The only job I didn’t like, quit
after the first shift, was selling
subscriptions to TV Guide over the phone.
Before that it was fast food, all
the onion rings I could eat, handing
sacks of deep fried burritos through
the sliding window, the hungry hands
grabbing back. And at the Laundromat,
plucking bright coins from a palm
or pressing them into one, kids
screaming from the bathroom and twenty
dryers on high. Cleaning houses was fine,
polishing the knick-knacks of the rich.
I liked holding the hand-blown glass bell
from Czechoslovakia up to the light,
the jeweled clapper swinging lazily
from side to side, its foreign,
A-minor ping. I drifted, an itinerant,
from job to job, the sanatorium
where I pureed peas and carrots
and stringy beets, scooped them,
like pudding, onto flesh-colored
plastic plates, or the gas station
where I dipped the ten-foot measuring stick
into the hole in the blacktop, pulled it up hand
over hand into the twilight, dripping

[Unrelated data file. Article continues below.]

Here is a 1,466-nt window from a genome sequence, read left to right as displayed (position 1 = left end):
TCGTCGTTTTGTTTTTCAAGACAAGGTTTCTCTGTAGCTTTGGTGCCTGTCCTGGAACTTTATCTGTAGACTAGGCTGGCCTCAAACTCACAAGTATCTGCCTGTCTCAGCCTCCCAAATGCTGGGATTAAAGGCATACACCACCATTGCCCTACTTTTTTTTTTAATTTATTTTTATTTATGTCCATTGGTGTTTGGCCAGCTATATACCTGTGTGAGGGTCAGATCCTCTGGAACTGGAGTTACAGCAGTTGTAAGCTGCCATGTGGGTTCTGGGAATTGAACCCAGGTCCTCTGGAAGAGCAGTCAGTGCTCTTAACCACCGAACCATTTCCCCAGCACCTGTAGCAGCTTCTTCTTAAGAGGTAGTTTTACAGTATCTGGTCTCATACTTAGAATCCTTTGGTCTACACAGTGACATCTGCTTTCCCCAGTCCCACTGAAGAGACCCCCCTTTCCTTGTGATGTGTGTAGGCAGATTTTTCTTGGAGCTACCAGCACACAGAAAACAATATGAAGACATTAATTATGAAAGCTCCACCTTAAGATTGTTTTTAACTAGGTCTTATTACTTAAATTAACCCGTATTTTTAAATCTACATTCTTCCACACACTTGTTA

its liquid gold, pink-tinged.
I liked the donut shop best, 3 AM,
alone in the kitchen, surrounded
by sugar and squat mounds of dough,
the flashing neon sign strung from wire
behind the window, gilding my white uniform
yellow, then blue, then drop-dead red.
It wasn’t that I hated calling them, hour
after hour, stuck in a booth with a list
of strangers’ names, dialing their numbers
with the eraser end of a pencil and them
saying hello. It was that moment
of expectation, before I answered back,
the sound of their held breath,
their disappointment when they realized
I wasn’t who they thought I was,
the familiar voice, or the voice they loved
and had been waiting all day to hear.
© Dorianne Laux, from What We Carry (BOA Editions Limited, 1994).